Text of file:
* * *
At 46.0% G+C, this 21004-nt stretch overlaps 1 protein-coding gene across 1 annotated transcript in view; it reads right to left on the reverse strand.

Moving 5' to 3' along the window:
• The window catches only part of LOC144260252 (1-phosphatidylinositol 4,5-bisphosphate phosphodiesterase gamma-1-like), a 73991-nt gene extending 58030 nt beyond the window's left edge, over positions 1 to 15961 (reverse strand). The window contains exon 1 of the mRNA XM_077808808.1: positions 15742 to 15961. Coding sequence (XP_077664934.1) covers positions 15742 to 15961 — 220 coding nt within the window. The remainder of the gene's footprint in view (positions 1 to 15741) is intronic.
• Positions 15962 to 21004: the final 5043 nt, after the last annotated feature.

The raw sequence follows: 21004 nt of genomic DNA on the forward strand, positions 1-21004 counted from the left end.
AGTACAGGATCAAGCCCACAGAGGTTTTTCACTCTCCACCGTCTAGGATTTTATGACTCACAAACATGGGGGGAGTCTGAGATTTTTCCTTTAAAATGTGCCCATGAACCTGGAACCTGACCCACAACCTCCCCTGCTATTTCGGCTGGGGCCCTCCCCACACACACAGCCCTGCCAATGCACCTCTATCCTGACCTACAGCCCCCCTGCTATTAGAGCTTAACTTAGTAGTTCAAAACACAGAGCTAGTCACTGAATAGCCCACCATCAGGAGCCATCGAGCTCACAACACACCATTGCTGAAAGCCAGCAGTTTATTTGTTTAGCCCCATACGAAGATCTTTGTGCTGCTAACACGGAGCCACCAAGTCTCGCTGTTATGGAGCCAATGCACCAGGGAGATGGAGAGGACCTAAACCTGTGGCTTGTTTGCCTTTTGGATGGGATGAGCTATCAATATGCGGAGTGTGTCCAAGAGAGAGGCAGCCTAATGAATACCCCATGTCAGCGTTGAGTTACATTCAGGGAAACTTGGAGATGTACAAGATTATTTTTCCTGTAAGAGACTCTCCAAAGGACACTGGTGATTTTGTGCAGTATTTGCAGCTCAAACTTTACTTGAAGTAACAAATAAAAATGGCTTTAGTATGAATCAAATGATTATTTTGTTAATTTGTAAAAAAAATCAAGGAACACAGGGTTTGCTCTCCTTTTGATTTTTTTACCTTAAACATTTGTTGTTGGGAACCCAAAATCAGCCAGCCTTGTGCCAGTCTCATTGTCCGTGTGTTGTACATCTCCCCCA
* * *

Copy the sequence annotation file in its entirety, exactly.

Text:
At 46.0% G+C, this 21004-nt stretch overlaps 1 protein-coding gene across 1 annotated transcript in view; it reads right to left on the reverse strand.

Moving 5' to 3' along the window:
• The window catches only part of LOC144260252 (1-phosphatidylinositol 4,5-bisphosphate phosphodiesterase gamma-1-like), a 73991-nt gene extending 58030 nt beyond the window's left edge, over positions 1 to 15961 (reverse strand). The window contains exon 1 of the mRNA XM_077808808.1: positions 15742 to 15961. Coding sequence (XP_077664934.1) covers positions 15742 to 15961 — 220 coding nt within the window. The remainder of the gene's footprint in view (positions 1 to 15741) is intronic.
• Positions 15962 to 21004: the final 5043 nt, after the last annotated feature.

The raw sequence follows: 21004 nt of genomic DNA on the forward strand, positions 1-21004 counted from the left end.
AGTACAGGATCAAGCCCACAGAGGTTTTTCACTCTCCACCGTCTAGGATTTTATGACTCACAAACATGGGGGGAGTCTGAGATTTTTCCTTTAAAATGTGCCCATGAACCTGGAACCTGACCCACAACCTCCCCTGCTATTTCGGCTGGGGCCCTCCCCACACACACAGCCCTGCCAATGCACCTCTATCCTGACCTACAGCCCCCCTGCTATTAGAGCTTAACTTAGTAGTTCAAAACACAGAGCTAGTCACTGAATAGCCCACCATCAGGAGCCATCGAGCTCACAACACACCATTGCTGAAAGCCAGCAGTTTATTTGTTTAGCCCCATACGAAGATCTTTGTGCTGCTAACACGGAGCCACCAAGTCTCGCTGTTATGGAGCCAATGCACCAGGGAGATGGAGAGGACCTAAACCTGTGGCTTGTTTGCCTTTTGGATGGGATGAGCTATCAATATGCGGAGTGTGTCCAAGAGAGAGGCAGCCTAATGAATACCCCATGTCAGCGTTGAGTTACATTCAGGGAAACTTGGAGATGTACAAGATTATTTTTCCTGTAAGAGACTCTCCAAAGGACACTGGTGATTTTGTGCAGTATTTGCAGCTCAAACTTTACTTGAAGTAACAAATAAAAATGGCTTTAGTATGAATCAAATGATTATTTTGTTAATTTGTAAAAAAAATCAAGGAACACAGGGTTTGCTCTCCTTTTGATTTTTTTACCTTAAACATTTGTTGTTGGGAACCCAAAATCAGCCAGCCTTGTGCCAGTCTCATTGTCCGTGTGTTGTACATCTCCCCCA